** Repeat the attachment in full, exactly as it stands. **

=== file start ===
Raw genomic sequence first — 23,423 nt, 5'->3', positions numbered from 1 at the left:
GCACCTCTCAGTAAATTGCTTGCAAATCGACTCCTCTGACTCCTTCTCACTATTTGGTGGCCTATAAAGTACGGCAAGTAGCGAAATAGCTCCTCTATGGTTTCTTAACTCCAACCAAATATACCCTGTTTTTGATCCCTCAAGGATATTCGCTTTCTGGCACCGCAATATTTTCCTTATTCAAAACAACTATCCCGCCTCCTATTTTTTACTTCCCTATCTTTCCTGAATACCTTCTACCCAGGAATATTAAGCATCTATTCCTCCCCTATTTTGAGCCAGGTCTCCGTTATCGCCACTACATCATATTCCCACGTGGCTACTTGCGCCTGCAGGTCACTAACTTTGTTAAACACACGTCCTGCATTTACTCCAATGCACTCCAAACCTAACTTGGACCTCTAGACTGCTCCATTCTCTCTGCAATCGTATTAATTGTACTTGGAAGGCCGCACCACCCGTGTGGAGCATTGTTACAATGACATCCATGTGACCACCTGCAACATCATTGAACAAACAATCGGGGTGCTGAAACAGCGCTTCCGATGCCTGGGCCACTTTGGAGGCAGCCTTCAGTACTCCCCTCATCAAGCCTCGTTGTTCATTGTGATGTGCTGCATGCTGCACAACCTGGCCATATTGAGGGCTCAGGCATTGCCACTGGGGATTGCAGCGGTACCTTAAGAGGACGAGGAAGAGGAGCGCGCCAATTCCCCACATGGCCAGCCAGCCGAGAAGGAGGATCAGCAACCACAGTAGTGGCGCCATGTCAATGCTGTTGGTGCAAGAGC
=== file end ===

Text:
Raw genomic sequence first — 23,423 nt, 5'->3', positions numbered from 1 at the left:
GCACCTCTCAGTAAATTGCTTGCAAATCGACTCCTCTGACTCCTTCTCACTATTTGGTGGCCTATAAAGTACGGCAAGTAGCGAAATAGCTCCTCTATGGTTTCTTAACTCCAACCAAATATACCCTGTTTTTGATCCCTCAAGGATATTCGCTTTCTGGCACCGCAATATTTTCCTTATTCAAAACAACTATCCCGCCTCCTATTTTTTACTTCCCTATCTTTCCTGAATACCTTCTACCCAGGAATATTAAGCATCTATTCCTCCCCTATTTTGAGCCAGGTCTCCGTTATCGCCACTACATCATATTCCCACGTGGCTACTTGCGCCTGCAGGTCACTAACTTTGTTAAACACACGTCCTGCATTTACTCCAATGCACTCCAAACCTAACTTGGACCTCTAGACTGCTCCATTCTCTCTGCAATCGTATTAATTGTACTTGGAAGGCCGCACCACCCGTGTGGAGCATTGTTACAATGACATCCATGTGACCACCTGCAACATCATTGAACAAACAATCGGGGTGCTGAAACAGCGCTTCCGATGCCTGGGCCACTTTGGAGGCAGCCTTCAGTACTCCCCTCATCAAGCCTCGTTGTTCATTGTGATGTGCTGCATGCTGCACAACCTGGCCATATTGAGGGCTCAGGCATTGCCACTGGGGATTGCAGCGGTACCTTAAGAGGACGAGGAAGAGGAGCGCGCCAATTCCCCACATGGCCAGCCAGCCGAGAAGGAGGATCAGCAACCACAGTAGTGGCGCCATGTCAATGCTGTTGGTGCAAGAGC